Great to be riding. Not super fast. No rain, just overcast. Nice coastal roads. 

Farmland and little villages. 

Two ~400m climbs.  

Finish down below. 


Nar is their word for pomegranate. I don't know how much it'd cost to make a glass of pure squeezed juice at home, but I'd say definitely more than 50 cents. This is just pomegranates and a squeezer machine. The amount of flavour in this cup blew me away.  This glass had more pomegranate than I'd cumulatively had this far in life. 

Thursday 26 December 2013

Turkish breeze

This hairdo is called the Turkish breeze, and is the product of olive oil shampoo, a little Turkish Airline brush, and of course the Turkish breeze. 

Cindy says it's soft like a kitty. 

Trip to Marmaris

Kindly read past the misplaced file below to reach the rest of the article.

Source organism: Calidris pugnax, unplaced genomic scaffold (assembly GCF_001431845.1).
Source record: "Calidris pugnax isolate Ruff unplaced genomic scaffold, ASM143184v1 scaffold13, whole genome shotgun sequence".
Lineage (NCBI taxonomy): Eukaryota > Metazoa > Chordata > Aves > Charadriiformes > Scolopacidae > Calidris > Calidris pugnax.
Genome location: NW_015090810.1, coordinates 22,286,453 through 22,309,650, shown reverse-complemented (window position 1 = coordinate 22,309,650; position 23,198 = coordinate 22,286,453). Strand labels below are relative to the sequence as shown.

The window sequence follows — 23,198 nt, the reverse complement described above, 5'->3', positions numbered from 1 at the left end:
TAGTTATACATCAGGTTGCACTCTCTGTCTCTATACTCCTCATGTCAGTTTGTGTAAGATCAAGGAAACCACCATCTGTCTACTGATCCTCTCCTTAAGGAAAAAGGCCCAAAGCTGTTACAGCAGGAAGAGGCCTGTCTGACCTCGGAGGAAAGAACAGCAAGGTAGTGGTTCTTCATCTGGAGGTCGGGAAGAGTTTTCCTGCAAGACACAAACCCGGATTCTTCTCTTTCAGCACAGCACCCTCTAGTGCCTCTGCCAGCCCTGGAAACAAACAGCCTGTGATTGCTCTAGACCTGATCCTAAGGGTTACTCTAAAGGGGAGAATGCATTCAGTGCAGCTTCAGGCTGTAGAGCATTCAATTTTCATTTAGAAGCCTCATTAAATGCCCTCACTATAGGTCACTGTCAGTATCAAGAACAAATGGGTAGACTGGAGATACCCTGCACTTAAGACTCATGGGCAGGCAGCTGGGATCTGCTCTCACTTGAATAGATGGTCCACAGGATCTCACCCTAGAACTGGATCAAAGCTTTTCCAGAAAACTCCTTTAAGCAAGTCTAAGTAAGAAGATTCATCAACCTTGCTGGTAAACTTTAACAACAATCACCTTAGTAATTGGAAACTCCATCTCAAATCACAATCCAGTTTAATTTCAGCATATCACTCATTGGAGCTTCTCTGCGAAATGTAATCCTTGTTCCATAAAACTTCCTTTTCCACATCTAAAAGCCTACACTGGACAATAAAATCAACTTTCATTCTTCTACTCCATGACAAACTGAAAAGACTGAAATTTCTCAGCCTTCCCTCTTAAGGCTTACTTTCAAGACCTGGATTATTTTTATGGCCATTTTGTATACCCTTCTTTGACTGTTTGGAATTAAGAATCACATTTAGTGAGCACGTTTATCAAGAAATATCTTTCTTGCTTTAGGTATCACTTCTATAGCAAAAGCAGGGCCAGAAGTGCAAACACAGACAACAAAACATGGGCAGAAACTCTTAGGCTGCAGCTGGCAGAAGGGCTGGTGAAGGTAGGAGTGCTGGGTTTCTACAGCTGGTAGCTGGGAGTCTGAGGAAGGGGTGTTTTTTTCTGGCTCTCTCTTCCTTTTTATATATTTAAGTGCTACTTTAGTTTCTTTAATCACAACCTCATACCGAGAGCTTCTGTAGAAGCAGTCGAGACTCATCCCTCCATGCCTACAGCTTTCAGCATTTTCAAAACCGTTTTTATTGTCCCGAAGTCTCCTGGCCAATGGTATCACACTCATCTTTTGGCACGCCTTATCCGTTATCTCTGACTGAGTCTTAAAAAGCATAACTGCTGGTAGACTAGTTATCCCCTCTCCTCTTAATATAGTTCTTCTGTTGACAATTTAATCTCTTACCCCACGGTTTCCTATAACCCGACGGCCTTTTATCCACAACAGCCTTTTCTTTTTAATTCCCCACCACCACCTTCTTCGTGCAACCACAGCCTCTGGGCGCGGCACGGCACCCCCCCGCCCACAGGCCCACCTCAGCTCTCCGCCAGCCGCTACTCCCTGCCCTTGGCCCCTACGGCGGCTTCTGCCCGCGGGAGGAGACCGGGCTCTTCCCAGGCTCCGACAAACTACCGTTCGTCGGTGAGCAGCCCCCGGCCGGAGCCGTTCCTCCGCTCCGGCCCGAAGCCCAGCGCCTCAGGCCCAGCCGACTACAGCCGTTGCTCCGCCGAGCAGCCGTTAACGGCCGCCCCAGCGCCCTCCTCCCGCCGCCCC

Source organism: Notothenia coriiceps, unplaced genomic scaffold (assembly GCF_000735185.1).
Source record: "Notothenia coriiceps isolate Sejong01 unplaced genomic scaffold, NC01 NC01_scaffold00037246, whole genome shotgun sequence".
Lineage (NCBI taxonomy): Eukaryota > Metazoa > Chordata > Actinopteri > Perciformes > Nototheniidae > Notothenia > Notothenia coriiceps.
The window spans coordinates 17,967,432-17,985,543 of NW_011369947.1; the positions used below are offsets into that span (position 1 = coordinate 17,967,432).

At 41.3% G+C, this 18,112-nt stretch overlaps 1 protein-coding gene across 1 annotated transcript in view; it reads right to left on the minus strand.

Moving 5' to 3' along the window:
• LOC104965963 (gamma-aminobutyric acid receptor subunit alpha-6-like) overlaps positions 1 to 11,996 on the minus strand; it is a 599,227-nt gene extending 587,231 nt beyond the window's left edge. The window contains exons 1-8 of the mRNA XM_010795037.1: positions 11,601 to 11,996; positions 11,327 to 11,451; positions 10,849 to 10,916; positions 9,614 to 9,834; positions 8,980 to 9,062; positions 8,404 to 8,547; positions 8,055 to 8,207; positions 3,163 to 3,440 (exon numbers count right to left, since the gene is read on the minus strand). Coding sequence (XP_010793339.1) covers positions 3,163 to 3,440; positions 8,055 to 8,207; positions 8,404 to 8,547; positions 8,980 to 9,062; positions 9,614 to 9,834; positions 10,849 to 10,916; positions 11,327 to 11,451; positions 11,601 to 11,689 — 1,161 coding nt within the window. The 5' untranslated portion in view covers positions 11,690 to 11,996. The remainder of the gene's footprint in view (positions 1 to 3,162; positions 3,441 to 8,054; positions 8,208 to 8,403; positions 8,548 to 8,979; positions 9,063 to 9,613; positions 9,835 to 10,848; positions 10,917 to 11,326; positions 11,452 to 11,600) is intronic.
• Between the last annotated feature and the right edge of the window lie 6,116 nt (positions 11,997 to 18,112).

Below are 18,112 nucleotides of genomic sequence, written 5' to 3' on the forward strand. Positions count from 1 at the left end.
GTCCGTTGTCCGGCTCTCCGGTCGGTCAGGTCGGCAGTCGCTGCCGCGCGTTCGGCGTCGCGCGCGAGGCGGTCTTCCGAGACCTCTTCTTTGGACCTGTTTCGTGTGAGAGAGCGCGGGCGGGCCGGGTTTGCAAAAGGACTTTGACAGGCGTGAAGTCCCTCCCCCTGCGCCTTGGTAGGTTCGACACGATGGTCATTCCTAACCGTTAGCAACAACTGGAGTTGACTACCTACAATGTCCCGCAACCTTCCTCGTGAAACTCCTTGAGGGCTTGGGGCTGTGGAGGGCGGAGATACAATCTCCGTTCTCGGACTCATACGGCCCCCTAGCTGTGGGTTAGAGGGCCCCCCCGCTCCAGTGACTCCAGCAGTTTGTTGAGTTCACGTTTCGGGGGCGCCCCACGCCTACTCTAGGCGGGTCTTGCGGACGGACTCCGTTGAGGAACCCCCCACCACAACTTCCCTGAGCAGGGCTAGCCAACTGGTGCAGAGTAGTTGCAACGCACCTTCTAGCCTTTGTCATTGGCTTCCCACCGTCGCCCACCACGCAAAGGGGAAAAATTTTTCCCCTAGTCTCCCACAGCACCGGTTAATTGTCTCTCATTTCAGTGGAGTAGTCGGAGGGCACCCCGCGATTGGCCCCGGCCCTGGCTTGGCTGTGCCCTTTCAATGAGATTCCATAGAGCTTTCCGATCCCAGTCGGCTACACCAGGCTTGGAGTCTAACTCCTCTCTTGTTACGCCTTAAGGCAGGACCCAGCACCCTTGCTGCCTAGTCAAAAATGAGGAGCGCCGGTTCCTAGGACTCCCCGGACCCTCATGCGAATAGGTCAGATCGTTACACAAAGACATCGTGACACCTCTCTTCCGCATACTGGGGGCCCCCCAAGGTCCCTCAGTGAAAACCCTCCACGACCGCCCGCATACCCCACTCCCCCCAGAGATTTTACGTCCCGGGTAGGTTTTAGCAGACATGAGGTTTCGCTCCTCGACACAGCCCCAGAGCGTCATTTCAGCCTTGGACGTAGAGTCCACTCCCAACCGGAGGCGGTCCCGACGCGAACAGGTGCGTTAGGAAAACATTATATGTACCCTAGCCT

We made our way to Marmaris which appeared to be the Cancun of Turkey. But getting there was awesome.  Check that road. 

Little town along way. All the hills were making pine honey. 

Giant old tree. 

Tree details. 

Town mosque. 

Nice valley. 

Town from another angle. 



We stayed near Selimiye yesterday. Nice spot, fancy hotel. Only us there.  Cindy liked the electric blanket. 

View of Selimiye. 

Hotel with pool drained. 

View of town. 

Hotel plaque. 

Picture frame to take pictures. 

Turkish lunch

We got our bags today!

Then we went for lunch to devise our plans. We've extended our driver and booked extra days.  We went to a restaurant and when asked what I wanted I said Turkish lunch. Here's what that comprised. 

Fresh salad. Like really fresh. With pomegranate syrup or as they say "granate sauce" and spices and lemon and vinegar and olive oil. 

Bulger soup, very good. Also conveniently Erik water. Cindy went with Pepsi. 

BBQ meat balls, onion, tomato, pepper and spices.  Soup, salad and meal make very few stops from farm to plate. Delicious. 

Bitter yogurt drink. I think spelled ayran but said how we say Iran.  No sugar, boiled sheep milk made to yogurt then fluffed up in a machine then water added. 

The ubiquitous Turkish tea.